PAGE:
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Doing Discovery Right: How Seyfarth Shaw Tackles e-Discovery

Mary Rechtoris

While striving for perfection in every facet of life isn't realistic, there are times when you need to be exceptional. Case in point: e-discovery. High stakes and tight deadlines make good process critical, and troves of data can make it expensive. But, as the Relativity community often proves, the right approach can yield impressive results.

Scott Carlson, a partner at Seyfarth Shaw, knew this to be true. In 2004, he embarked on a journey and established the firm’s e-discovery group. When he saw electronic discovery blooming on the horizon, he and his team buckled down and established the kind of strategy that would ultimately make waves for their firm.

Formalizing Seyfarth’s e-Discovery Team

Many attorneys are all-stars in crafting, and subsequently winning, their cases. Few are well versed in technology and the e-discovery process. 

In the early 2000s, many partners would consult with Scott on their technology-related questions due to his computer science background and his interest in technology.

“What we now know as e-discovery was becoming a large component of my daily job,” Scott remarked. “So, I decided to formalize Seyfarth’s e-discovery group.”

When Scott proposed forming the team, the firm’s leadership was on board.  

“Being an entrepreneurial firm, Seyfarth was receptive to this idea,” Scott said. “They saw value in offering clients a team specializing in the e-discovery process. This is not the skillset that your typical litigator has.”

What Do PC Magazine, Successful e-Discovery Teams Have in Common? Everything.

As their workload increased, Seyfarth’s two-person e-discovery team needed to bring in more members. The new recruits came from myriad career paths. Some were newly minted attorneys, fresh out of law school. Others had spent time working for e-discovery vendors. A handful were more seasoned attorneys with technology skills who also joined the group.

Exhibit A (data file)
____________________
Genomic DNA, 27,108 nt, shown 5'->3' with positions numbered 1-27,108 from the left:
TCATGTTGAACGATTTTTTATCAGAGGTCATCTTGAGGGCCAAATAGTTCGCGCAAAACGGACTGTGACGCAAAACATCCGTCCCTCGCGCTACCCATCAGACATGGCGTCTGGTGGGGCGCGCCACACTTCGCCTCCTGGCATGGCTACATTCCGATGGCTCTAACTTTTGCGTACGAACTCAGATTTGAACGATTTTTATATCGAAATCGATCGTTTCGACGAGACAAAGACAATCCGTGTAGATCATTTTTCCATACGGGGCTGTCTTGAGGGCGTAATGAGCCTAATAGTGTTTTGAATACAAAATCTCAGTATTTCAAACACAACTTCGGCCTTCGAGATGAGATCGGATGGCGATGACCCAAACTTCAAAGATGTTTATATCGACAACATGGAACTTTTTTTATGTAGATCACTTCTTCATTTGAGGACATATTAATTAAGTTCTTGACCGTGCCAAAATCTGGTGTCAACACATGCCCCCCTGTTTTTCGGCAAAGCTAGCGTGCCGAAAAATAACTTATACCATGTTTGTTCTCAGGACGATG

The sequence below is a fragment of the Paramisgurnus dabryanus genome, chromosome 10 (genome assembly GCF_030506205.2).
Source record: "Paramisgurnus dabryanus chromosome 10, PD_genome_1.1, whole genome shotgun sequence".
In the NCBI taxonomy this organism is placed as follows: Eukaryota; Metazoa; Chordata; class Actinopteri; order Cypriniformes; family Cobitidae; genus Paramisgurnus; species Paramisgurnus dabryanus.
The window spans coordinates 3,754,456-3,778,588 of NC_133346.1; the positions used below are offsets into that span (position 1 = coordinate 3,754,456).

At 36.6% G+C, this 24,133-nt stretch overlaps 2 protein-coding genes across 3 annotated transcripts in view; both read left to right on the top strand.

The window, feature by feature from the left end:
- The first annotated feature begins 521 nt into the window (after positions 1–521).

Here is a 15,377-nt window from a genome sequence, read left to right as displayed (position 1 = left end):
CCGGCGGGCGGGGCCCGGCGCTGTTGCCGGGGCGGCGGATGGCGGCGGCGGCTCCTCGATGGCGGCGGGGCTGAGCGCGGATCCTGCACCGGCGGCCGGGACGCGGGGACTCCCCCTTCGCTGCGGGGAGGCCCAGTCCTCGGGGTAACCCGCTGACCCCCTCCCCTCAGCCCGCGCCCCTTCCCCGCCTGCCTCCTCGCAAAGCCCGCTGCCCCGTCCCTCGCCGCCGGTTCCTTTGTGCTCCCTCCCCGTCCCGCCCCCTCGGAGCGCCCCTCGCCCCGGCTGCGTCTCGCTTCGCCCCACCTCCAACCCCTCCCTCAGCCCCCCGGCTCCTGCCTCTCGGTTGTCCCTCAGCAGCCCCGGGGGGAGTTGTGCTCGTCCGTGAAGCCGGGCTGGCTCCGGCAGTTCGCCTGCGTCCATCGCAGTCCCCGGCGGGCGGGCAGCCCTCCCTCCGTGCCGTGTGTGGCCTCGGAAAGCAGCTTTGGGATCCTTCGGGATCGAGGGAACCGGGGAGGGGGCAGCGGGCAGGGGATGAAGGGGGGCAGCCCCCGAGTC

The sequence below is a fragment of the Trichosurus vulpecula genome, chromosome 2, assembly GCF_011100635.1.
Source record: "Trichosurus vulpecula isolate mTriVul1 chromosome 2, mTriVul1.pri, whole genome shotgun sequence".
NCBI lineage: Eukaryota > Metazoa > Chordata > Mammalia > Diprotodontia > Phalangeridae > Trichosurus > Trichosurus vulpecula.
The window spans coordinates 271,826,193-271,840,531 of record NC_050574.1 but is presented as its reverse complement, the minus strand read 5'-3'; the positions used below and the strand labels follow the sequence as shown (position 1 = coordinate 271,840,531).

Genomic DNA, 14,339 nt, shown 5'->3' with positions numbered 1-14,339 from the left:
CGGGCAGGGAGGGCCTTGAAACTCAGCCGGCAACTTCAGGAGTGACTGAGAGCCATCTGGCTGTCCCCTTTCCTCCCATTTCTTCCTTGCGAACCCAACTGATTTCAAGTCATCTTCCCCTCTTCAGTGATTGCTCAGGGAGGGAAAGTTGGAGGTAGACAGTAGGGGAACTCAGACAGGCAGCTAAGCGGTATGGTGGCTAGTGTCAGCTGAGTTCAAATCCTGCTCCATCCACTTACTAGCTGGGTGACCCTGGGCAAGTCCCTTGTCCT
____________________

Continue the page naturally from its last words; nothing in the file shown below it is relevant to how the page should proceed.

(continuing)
All team members had one thing in common: a love of technology.

“It is easier to teach the law to attorneys than to teach them what a PST file is,” said Jay Carle, a partner at Seyfarth. “If you’re not excited when your PC Magazine shows up in the mail, this isn't the group for you.”

Jay joined the e-discovery team in 2008 after graduating from Chicago Kent College of Law. Like other team members, Jay had an extensive technology background. He was in the technology industry for several years before attending law school.

At Chicago Kent College of Law, Jay helped establish the Center for Access to Justice & Technology (CAJT). Through CAJT, technology makes the court system more accessible to people with limited resources.

“The work I did for CAJT introduced me to Scott and the Seyfarth team,” Jay said. “Everything I was reading then was about e-discovery and how it was changing the legal field. I wanted to be a part of it.”

Explaining Tech Magic in Layman’s Terms

Successful litigators spend most of their time learning the ins and outs of their case. Seyfarth’s litigators are no exception—making the firm’s e-discovery team invaluable. The team uses their skillsets to sift through massive amounts of documents, so litigators can use that information in a defensible way. 

"This way, litigators focus on the merits of a case," Scott said. "We give them the documents to win in an efficient and cost-effective manner.”